G I LC H R I ST

Calgary Herald - Calgary Herald New Condos - - Weekend Life -

A few weeks ago I wrote about some of the new East-meet­sWest, Asian-fu­sion restau­rants and chefs we’re see­ing around the city — Saf­fron Mantra, Carino, Down­town­food and Anju. One other new­comer to this group is Lava Dining at 314D – 10 Street N.W. (403-283-1810).

Chef/owner Ja­son Chen de­fines Lava as “French in­flu­enced” and “Asian in­fused.” His menu in­cludes an Asian taco of braised meat wrapped in a steamed bun with cu­cum­ber kim­chee and star anise jus along with mis­oglazed hal­ibut on soba noo­dles with a citrus-dashi broth. Plus tem­pura had­dock and chips with a yuzu tar­tar sauce. There are also Western dishes such as a tor­chon of foie gras and a seafood mac’n’cheese.

Chen says that he and chef Mo­to­haru Nozawa are try­ing to make ev­ery­thing from scratch, in­clud­ing their ham­burger buns and pasta, and to source as much lo­cal prod­uct as pos­si­ble. They’ve both learned the ropes from chef Dave Bo­hati, who they worked with at both Rush and Mar­ket.

Chen ar­rived in Cal­gary from Tai­wan about ten years ago to study busi­ness at the U of C. He’d worked in restau­rants in Tai­wan but hadn’t con­sid­ered the food in­dus­try as a pro­fes­sion. But af­ter a cou­ple of years at school he switched over to SAIT and their pro­fes­sional cook­ing pro­gram. Af­ter a stint at Sukiyaki House he shifted to Rush where he met Nozawa.

Chen owns Lava in con­junc­tion with his mother, Kathy Lee, and some Tai­wanese sup­port­ers. He’s made sig­nif­i­cant al­ter­ations to the phys­i­cal look of his place — it’s housed many restau­rants over the years, the most re­cent be­ing Ur­ban Rice. He’s elim­i­nated a raised area, and resur­faced the room, giv­ing it a fresh, open look. New chairs and ta­bles fill the space and an all-new kitchen gives the chefs the equip­ment they need. One dining room wall is cov­ered in a black­board adorned with draw­ings of a cow, a pig, a lamb and so forth, show­ing where dif­fer­ent meat cuts come from.

Lava is open daily for din­ner and on the week­ends for brunch. They may open for week­day lunches in the fu­ture.

Another re­cent ar­rival to the Kens­ing­ton area is Ta­que­ria El Char­rito at 318A – 10 Street N.W. (403-457-1937). The pop­u­lar ta­que­ria has been busy at their Ed­mon­ton Trail lo­ca­tion since the Jalisco-born sis­ter-brother duo of Gra­ciela and Juan Jose opened it a cou­ple years ago. Now they’ve taken their rel­lenos, que­sadil­las, posole and tacos to the streets of Kens­ing­ton. (There are nu­mer­ous kinds of tacos in­clud­ing three beef ones — steak, shred­ded and tongue.)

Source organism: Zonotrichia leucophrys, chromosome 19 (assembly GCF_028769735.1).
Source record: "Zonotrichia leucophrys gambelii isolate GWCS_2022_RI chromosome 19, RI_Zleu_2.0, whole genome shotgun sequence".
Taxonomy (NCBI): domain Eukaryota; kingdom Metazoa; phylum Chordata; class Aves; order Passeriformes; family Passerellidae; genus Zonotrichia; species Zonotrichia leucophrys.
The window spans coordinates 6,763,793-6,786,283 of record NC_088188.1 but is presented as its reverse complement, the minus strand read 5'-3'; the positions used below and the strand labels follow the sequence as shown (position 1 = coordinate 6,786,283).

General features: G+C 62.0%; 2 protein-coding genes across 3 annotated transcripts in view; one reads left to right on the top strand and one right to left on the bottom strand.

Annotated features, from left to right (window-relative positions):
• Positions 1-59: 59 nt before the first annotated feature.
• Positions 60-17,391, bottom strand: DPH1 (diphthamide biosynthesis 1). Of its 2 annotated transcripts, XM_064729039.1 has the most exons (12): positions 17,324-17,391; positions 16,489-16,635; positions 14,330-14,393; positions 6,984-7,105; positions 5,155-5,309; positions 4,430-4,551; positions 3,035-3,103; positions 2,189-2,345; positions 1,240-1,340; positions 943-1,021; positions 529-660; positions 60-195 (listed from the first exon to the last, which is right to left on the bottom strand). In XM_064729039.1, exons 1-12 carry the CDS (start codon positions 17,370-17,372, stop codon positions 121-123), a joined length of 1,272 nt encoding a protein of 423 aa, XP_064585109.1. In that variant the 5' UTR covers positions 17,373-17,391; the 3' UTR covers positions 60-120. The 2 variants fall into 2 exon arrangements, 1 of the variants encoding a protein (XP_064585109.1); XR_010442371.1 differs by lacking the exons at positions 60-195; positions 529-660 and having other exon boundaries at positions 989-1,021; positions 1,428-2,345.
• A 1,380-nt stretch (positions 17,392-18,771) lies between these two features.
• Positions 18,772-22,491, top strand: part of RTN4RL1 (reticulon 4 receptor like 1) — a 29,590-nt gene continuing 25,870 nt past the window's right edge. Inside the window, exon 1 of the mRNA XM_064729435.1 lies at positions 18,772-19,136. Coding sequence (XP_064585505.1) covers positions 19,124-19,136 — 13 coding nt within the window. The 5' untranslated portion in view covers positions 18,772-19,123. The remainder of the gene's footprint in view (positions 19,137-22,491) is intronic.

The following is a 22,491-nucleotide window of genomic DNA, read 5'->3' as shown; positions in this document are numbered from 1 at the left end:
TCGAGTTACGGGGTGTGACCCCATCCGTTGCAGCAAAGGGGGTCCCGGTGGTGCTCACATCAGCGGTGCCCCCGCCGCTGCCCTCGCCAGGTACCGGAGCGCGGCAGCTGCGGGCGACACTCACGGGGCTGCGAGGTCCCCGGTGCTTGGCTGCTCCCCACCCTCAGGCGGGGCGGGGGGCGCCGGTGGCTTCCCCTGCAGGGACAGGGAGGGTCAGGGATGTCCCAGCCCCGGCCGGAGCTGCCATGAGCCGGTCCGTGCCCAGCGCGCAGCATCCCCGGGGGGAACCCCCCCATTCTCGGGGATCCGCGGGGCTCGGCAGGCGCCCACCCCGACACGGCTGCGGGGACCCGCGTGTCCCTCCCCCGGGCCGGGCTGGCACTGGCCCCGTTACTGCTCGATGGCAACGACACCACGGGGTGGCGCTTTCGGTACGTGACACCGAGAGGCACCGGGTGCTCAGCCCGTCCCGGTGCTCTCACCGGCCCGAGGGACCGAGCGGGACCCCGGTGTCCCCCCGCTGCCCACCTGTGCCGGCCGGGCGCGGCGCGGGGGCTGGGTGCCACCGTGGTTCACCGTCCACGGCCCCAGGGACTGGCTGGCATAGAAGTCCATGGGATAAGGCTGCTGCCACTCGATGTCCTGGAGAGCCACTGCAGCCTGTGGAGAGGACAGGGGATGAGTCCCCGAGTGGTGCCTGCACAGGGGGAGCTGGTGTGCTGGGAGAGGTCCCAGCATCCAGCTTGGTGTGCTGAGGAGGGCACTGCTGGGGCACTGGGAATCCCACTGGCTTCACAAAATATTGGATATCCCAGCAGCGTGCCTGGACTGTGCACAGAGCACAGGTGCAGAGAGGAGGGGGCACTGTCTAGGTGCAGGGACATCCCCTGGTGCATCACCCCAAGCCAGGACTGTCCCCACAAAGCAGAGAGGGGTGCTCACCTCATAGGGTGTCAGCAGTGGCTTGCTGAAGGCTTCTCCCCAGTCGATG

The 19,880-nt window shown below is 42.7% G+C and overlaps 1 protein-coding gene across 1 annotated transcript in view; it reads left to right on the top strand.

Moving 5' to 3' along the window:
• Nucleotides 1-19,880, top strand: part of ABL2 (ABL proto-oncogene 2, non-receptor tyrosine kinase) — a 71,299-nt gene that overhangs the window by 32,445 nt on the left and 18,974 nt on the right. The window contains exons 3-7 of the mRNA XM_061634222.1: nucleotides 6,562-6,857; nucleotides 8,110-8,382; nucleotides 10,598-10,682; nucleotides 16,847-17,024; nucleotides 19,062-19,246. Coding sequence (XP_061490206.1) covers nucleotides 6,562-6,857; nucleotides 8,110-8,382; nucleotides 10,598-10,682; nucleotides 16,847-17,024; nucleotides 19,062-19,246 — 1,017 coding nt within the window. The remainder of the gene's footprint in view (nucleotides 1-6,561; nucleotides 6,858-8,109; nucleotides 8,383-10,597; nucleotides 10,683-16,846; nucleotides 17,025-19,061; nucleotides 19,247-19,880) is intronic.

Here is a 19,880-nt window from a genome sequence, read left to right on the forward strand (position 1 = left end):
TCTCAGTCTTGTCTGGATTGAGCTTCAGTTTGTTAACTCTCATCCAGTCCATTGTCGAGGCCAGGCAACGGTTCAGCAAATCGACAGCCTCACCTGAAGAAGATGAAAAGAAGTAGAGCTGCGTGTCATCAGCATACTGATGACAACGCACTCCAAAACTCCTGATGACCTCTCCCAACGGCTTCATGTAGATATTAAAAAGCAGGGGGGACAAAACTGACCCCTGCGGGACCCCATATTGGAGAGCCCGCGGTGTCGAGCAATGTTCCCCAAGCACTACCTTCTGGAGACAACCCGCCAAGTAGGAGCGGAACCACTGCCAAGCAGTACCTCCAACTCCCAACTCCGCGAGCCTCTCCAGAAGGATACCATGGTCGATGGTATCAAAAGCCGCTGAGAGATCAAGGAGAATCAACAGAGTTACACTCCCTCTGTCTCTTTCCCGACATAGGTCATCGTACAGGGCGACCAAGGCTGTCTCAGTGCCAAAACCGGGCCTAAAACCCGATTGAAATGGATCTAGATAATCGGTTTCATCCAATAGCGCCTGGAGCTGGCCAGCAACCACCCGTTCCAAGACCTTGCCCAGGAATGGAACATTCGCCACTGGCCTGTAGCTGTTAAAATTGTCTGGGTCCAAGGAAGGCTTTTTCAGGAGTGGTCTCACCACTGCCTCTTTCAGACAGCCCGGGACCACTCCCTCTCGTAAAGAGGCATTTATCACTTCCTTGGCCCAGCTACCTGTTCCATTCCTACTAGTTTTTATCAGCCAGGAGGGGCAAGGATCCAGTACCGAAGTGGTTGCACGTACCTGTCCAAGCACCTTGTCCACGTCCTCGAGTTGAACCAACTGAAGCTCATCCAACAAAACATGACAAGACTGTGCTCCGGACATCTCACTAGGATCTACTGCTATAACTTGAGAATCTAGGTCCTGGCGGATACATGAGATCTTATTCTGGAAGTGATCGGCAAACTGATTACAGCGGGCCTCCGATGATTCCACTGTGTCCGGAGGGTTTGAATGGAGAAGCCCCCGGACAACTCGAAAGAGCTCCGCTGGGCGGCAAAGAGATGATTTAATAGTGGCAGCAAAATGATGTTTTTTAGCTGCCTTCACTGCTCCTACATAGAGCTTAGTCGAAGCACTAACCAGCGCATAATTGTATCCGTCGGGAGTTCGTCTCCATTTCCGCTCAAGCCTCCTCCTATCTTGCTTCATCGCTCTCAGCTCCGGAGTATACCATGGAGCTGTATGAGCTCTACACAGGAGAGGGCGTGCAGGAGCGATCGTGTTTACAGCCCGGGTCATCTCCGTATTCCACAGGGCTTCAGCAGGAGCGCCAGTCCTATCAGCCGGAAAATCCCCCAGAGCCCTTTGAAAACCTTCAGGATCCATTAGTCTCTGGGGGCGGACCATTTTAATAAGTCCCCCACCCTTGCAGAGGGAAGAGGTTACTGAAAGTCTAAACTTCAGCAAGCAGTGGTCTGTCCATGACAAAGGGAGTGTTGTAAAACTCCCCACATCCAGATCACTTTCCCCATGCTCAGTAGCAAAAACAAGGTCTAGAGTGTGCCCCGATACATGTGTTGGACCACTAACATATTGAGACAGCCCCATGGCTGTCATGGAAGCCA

The new place has a few seats for a quick meal but ev­ery­thing is avail­able for take­out. The new El Char­rito — which means “lit­tle cow­boy” — is open Sun­day, Mon­day, Wed­nes­day and Thurs­day 10 a.m. to 11 p.m. and Fri­days and Satur­days till 1 a.m. They’re closed on Tues­days.

With Au­gust well un­der­way, it’s time for Taste of Cal­gary. From Au­gust 14 through Au­gust 17, Eau Claire Plaza will be filled with food booths, a bev­er­age gar­den and live entertainm­ent.

This year — the 18th an­nual for the fes­ti­val — 27 restau­rants are par­tic­i­pat­ing bring­ing a wide va­ri­ety of food.

Her­itage Bak­ery & Deli is bring­ing back its pop­u­lar Pol­ish sausage, per­o­gies and cab­bage rolls while Black Betty is serv­ing up maple-ba­con ice cream sand­wiches and slid­ers. New­com­ers Goro + Gun and Globe­fish will add to the Ja­panese con­tin­gent along with Zen 8, Ogam will of­fer Korean wings and pork belly, Pe­ga­sus will slice roast lamb into pita bread and Halo will wrap prawns in ba­con.

A strong fo­cus on both veg­e­tar­ian and gluten-free op­tions has been in­cluded this year with Coco Brooks do­ing an en­tire booth that will serve only gluten­free prod­ucts.

And if you’d like a small taste of Lava Dining men­tioned above,

Rose­mary Gin

and Tonic

they’ll have duck con­fit spring rolls and seafood cro­quettes avail­able. On the drink side, four­teen ven­dors will be serv­ing a to­tal of sixty-five op­tions from Fal­len­tim­ber Mead­ery’s hopped mead to Wild Rose Brew­ery’s Vel­vet Fog.

Taste of Cal­gary’s process is sim­ple. There’s no ad­mis­sion charge to the event; you buy sam­pling tick­ets for $1 each and then re­deem them for food and drink. Most items cost two to four tick­ets.

Taste of Cal­gary runs 11 a.m. to 9 p.m. each day. Go hun­gry!

RES­TAU­RANT GUIDE TO

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